Hyun Chul Rhim

Sungkyunkwan University, Seoul, Seoul, South Korea

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Publications (2)4.12 Total impact

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    ABSTRACT: To examine the differential features of combined hepatocellular and cholangiocarcinoma (HCC-CC) from mass-forming intrahepatic cholangiocarcinoma (ICC) on gadoxetic acid-enhanced MRI. Forty patients with pathologically proven combined HCC-CC (n = 20) and ICCs (n = 20) who had undergone gadoxetic acid-enhanced MRI were enrolled in this study. MR images were analyzed for the shape of lesions, hypo- or hyperintense areas on the T2-weighted image (T2WI), rim enhancement during early dynamic phases, and central enhancement with hypointense rim (target appearance) on the 10-min and 20-min hepatobiliary phase (HBP). The significance of these findings was determined by the χ(2) test. Irregular shape and strong rim enhancement during early dynamic phases, and absence of target appearance on HBP favored combined HCC-CCs (P < 0.05). Lobulated shape, weak peripheral rim enhancement, and the presence of complete target appearance on the 10-min and 20-min HBP favored ICCs (P < 0.05). However, 10 CC-predominant type of combined HCC-CC showed complete or partial target appearance on 10-min HBP. The shape of tumors, degree of rim enhancement during early dynamic phases, and target appearance on HBP were valuable for differentiating between combined HCC-CC and mass-forming ICC on gadoxetic acid-enhanced MRI. J. Magn. Reson. Imaging 2012;36:881-889. © 2012 Wiley Periodicals, Inc.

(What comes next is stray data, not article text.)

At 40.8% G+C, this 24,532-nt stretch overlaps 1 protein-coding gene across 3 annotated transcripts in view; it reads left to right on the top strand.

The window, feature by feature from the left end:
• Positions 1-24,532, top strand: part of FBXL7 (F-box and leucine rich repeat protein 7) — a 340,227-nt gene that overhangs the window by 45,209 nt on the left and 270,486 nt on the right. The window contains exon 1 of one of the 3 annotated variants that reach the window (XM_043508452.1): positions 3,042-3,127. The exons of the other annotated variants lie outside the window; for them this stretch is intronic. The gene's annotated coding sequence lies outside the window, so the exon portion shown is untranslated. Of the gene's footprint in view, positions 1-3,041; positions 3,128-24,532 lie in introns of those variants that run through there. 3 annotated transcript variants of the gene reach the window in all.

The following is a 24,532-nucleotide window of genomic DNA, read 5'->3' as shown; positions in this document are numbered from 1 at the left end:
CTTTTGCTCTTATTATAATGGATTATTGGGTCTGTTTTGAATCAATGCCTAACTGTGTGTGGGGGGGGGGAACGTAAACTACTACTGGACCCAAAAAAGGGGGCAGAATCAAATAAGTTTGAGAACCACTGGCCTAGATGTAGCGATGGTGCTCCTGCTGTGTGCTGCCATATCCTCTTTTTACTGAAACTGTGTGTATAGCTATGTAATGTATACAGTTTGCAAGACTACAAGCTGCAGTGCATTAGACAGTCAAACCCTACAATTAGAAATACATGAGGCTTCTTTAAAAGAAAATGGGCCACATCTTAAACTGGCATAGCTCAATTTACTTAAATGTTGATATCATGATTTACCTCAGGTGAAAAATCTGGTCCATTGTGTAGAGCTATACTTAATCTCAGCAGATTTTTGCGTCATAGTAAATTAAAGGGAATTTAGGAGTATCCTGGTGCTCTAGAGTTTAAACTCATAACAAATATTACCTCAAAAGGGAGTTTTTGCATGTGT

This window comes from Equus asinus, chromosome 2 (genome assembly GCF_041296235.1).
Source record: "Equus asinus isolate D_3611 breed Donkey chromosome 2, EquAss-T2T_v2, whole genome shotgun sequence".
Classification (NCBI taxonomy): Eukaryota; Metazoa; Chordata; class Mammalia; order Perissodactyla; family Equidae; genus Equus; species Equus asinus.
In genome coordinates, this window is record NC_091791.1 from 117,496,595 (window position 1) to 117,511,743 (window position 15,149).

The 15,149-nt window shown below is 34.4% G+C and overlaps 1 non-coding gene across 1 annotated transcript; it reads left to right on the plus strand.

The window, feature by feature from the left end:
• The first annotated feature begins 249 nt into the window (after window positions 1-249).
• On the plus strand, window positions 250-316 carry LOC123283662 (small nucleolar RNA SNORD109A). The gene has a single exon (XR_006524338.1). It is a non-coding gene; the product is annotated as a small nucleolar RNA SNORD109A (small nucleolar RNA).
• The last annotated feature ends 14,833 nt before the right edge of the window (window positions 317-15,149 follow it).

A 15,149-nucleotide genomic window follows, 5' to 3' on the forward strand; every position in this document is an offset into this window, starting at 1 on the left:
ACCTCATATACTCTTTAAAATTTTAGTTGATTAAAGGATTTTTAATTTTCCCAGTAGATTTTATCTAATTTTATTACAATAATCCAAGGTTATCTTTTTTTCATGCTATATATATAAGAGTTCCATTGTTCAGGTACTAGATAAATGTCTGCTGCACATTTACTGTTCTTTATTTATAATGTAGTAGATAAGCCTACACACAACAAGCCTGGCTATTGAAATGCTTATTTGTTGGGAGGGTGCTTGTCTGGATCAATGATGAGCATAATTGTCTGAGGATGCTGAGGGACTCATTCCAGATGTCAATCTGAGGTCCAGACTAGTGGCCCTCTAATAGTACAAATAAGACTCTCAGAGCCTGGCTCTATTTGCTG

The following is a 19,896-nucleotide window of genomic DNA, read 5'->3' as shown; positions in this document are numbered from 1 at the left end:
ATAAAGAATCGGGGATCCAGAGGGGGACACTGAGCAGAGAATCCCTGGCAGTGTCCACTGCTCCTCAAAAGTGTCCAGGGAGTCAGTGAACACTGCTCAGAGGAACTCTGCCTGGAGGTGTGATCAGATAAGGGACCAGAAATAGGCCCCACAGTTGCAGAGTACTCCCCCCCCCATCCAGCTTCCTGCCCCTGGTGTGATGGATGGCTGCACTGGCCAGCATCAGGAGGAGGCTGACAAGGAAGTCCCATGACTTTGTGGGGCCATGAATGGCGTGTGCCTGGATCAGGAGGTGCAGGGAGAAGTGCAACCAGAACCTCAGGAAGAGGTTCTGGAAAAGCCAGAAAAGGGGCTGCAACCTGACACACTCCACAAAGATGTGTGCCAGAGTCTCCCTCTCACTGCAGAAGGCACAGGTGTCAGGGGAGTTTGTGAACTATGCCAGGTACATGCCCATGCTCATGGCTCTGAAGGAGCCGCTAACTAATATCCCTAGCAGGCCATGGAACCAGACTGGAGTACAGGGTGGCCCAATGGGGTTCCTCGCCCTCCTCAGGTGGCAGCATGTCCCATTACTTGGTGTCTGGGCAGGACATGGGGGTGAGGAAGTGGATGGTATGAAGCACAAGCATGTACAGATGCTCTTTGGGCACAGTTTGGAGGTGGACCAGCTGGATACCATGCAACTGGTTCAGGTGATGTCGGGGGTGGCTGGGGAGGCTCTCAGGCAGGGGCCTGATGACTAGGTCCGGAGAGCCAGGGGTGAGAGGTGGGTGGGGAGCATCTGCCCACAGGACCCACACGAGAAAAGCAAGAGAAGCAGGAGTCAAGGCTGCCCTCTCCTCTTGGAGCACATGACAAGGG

Journal of Magnetic Resonance Imaging 06/2012; 36(4):881-9. · 2.57 Impact Factor
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    ABSTRACT: The aim of this study is to investigate the effects of cooperative training on the pretreatment assessment of the feasibility to perform Ultrasonography (US) guided percutaneous radiofrequency ablation for patients afflicted with hepatocellular carcinoma. In our prospective study, 146 patients with 200 hepatocellular carcinomas were referred for radiofrequency ablation after triage by hepatologists. Three radiologists with different levels of experience performed the planning US before (group I) and after (group II) cooperative training, to evaluate whether radiofrequency ablation was feasible. The feasibility rates considered eligible according to our criteria were evaluated. In addition, we analyzed the reasons for the lack of feasibility were analyzed. The interobserver agreement for the assessment of feasibility before and after training was also calculated. The overall feasibility rates for both groups was 73%. No significant difference in the feasibility rates was observed. The feasibility rates of each observer for group I were 71% (observer 1), 77% (observer 2) and 70% (observer 3) and those for group II were 73%, 76% and 69%, respectively. In the tumors (n = 164) considered ineligible, the two most common causes for refraining from performing radiofrequency ablation included non-visualization of the tumor (62%) and the absence of a safe route for the percutaneous approach (38%). We found moderate interobserver agreement for all observers before cooperative training and a good agreement after training. Although the cooperative training did not affect the feasibility rate of each observer, it improved the interobserver agreement for assessing the feasibility of performing US guided radiofrequency ablation, which may reduce unnecessary admission or delayed treatment.
    Korean Journal of Radiology 01/2008; 9(1):29-37. · 1.56 Impact Factor